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Titled “Who is the man in the shroud?”, the permanent exhibition about the Shroud of Turin is in Jerusalem’s Notre Dame center. It presents a detailed account of one of the holiest relics in Christendom and the most recent scientific research on it.

History of the Shroud of Turin

The shroud surfaced in 1353 in France. It was said to be used to wrap the body of Jesus, and shortly after taken to Constantinople, later to Greece, and eventually to France. Once presented to the public, it drew much attention. In 1578, the House of Savoy purchased it and transferred to the Cathedral of Turin, where it is on display to this day.

Modern study of the shround proved it contained micro remains of flowers typical only to Jerusalem’s area. However, carbon 14 tests dated the shroud to the 14th century, when it first surfaced in France. Yet, some scholars claim that being on display for so many centuries, the shroud was contaminated with modern isotopes, distorted the carbon 14 results. One thing seems to be specific. The shroud was used to wrap a person who was flogged and pierced in his hands and legs.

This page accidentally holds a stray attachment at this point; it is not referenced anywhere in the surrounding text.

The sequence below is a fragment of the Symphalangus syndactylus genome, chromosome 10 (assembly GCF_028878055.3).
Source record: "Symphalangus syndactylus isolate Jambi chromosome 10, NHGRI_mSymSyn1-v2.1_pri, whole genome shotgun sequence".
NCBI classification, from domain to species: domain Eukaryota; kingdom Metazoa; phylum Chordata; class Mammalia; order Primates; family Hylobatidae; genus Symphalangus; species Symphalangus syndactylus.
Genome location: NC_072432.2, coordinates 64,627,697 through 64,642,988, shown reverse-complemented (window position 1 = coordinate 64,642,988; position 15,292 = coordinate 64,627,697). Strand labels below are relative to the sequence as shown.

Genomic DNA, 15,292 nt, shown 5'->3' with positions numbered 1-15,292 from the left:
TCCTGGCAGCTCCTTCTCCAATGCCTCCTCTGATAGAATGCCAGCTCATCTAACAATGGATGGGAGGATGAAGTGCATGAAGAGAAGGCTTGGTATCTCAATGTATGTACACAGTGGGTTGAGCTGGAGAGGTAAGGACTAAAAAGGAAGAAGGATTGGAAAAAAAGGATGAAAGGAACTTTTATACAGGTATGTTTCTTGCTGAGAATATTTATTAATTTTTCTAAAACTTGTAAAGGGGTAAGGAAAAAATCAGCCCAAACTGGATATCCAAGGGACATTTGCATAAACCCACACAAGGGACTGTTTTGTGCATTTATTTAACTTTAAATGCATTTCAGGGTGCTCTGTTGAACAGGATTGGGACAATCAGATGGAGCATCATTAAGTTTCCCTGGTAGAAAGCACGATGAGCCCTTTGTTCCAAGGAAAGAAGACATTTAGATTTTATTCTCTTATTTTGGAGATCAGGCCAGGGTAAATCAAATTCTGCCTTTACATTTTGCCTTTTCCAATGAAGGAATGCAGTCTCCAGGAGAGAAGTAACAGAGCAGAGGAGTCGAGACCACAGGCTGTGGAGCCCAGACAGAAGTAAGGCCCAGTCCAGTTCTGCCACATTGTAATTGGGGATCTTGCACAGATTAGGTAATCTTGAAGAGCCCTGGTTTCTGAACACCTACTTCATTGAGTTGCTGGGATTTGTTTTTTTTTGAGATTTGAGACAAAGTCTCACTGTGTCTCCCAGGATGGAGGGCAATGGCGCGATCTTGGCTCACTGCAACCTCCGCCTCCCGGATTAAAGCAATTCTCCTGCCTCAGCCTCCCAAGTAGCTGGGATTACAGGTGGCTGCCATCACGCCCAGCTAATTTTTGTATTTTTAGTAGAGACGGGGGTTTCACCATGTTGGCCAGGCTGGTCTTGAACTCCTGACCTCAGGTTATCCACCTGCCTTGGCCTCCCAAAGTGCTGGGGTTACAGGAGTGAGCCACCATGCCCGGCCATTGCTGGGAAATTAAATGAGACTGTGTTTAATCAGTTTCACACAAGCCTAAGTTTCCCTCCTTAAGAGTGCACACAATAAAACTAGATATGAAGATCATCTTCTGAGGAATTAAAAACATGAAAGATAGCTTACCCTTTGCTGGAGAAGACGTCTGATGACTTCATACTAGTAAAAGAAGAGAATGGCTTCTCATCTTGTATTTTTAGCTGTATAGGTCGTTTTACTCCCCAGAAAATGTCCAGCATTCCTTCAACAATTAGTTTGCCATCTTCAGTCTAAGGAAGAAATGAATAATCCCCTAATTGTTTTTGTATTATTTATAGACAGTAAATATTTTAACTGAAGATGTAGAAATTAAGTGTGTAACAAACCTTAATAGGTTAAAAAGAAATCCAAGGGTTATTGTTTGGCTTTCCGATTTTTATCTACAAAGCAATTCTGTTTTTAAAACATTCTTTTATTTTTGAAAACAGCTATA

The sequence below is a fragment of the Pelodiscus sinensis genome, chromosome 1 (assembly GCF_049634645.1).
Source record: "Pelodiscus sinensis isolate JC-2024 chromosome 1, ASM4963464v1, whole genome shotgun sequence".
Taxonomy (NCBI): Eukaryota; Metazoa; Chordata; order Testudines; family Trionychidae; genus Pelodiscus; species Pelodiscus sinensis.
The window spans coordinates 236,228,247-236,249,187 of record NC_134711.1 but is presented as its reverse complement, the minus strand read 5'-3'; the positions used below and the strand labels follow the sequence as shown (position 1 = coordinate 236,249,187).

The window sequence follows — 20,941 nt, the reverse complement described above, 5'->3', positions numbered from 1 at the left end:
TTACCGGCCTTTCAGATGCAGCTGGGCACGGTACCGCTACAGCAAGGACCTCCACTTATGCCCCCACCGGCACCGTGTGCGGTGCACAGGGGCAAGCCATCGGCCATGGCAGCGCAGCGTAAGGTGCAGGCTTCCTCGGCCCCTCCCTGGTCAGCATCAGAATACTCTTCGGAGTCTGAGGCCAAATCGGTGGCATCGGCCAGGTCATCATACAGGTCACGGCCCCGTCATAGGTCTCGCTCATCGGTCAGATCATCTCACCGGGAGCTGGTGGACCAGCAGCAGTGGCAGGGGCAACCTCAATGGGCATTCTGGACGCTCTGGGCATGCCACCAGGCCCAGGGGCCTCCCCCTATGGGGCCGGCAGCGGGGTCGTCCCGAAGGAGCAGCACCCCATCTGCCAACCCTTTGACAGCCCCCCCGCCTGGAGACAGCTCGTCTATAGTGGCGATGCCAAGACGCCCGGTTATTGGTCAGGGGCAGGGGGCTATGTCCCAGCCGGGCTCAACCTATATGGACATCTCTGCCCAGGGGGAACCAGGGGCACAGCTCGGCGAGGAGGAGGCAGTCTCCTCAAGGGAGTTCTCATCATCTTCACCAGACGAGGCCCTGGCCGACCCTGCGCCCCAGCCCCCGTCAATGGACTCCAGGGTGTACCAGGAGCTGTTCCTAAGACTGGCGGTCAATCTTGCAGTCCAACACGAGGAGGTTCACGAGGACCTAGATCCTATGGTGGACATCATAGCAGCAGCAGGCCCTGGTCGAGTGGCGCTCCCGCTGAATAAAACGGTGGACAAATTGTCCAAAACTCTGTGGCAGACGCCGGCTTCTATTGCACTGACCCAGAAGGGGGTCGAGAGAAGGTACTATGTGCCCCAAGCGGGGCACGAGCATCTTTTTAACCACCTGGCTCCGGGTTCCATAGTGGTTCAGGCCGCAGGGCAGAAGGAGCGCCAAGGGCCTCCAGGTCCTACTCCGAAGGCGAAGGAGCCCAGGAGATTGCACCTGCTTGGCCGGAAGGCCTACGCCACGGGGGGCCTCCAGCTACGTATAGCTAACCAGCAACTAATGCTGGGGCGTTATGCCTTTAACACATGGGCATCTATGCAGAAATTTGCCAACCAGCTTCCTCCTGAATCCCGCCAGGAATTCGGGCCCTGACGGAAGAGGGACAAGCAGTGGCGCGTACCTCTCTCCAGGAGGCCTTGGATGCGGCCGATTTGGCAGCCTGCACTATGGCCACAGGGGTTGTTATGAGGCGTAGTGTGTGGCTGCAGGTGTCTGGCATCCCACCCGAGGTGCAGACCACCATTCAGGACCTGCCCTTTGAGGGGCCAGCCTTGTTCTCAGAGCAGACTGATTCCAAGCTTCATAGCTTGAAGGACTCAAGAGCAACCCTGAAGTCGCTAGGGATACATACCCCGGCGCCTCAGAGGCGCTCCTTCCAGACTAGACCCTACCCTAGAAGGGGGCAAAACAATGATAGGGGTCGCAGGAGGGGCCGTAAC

Touring the Shroud of Turin Exhibition

The Shroud of Turin exhibition is permanently displayed in Jerusalem’s Notre Dame center and is free of charge. It features a replica of the shroud, a suggested position of the person it wrapped, and other items relating to the crucifixion of Jesus. It is well organized, with detailed explanations, yet lacks the shroud itself.

A visit to the exhibition can be combined with a day tour of Jerusalem.

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